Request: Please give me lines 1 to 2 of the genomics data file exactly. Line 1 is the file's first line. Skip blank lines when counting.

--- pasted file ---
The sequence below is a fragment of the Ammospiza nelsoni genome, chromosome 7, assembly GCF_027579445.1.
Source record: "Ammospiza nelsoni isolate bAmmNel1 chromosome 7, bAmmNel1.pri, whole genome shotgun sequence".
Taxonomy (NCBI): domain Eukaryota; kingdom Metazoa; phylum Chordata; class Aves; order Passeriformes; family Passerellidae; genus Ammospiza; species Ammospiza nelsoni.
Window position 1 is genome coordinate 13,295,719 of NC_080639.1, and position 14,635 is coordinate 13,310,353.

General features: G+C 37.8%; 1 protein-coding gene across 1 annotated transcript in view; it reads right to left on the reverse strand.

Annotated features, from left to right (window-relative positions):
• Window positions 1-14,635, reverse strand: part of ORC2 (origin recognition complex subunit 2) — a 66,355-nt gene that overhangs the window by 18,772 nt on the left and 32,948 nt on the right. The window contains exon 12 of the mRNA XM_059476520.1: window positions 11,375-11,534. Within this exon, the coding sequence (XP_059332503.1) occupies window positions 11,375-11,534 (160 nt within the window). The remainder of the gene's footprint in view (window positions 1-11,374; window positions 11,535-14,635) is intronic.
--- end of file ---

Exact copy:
The sequence below is a fragment of the Ammospiza nelsoni genome, chromosome 7, assembly GCF_027579445.1.
Source record: "Ammospiza nelsoni isolate bAmmNel1 chromosome 7, bAmmNel1.pri, whole genome shotgun sequence".